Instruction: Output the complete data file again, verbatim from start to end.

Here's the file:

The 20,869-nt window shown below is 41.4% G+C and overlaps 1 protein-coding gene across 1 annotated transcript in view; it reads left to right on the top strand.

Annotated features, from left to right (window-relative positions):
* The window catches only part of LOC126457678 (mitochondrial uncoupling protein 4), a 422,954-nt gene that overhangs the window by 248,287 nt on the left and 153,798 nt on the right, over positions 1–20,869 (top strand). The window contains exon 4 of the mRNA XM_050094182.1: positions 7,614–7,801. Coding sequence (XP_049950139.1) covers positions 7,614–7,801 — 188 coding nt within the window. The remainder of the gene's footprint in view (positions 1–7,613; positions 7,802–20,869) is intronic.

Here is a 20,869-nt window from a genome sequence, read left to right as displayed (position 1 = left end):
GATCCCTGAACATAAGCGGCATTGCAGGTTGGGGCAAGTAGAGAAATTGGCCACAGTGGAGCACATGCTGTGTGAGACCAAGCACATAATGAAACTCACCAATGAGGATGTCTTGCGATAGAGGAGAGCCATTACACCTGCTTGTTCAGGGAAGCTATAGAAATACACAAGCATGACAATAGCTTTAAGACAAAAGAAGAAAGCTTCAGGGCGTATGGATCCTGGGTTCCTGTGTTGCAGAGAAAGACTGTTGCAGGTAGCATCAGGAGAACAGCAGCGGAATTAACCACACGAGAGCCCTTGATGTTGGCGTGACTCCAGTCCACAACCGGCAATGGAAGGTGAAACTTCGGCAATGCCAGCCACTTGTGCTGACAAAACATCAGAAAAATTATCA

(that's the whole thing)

The 20,869-nt window shown below is 41.4% G+C and overlaps 1 protein-coding gene across 1 annotated transcript in view; it reads left to right on the top strand.

Annotated features, from left to right (window-relative positions):
* The window catches only part of LOC126457678 (mitochondrial uncoupling protein 4), a 422,954-nt gene that overhangs the window by 248,287 nt on the left and 153,798 nt on the right, over positions 1–20,869 (top strand). The window contains exon 4 of the mRNA XM_050094182.1: positions 7,614–7,801. Coding sequence (XP_049950139.1) covers positions 7,614–7,801 — 188 coding nt within the window. The remainder of the gene's footprint in view (positions 1–7,613; positions 7,802–20,869) is intronic.

Here is a 20,869-nt window from a genome sequence, read left to right as displayed (position 1 = left end):
GATCCCTGAACATAAGCGGCATTGCAGGTTGGGGCAAGTAGAGAAATTGGCCACAGTGGAGCACATGCTGTGTGAGACCAAGCACATAATGAAACTCACCAATGAGGATGTCTTGCGATAGAGGAGAGCCATTACACCTGCTTGTTCAGGGAAGCTATAGAAATACACAAGCATGACAATAGCTTTAAGACAAAAGAAGAAAGCTTCAGGGCGTATGGATCCTGGGTTCCTGTGTTGCAGAGAAAGACTGTTGCAGGTAGCATCAGGAGAACAGCAGCGGAATTAACCACACGAGAGCCCTTGATGTTGGCGTGACTCCAGTCCACAACCGGCAATGGAAGGTGAAACTTCGGCAATGCCAGCCACTTGTGCTGACAAAACATCAGAAAAATTATCA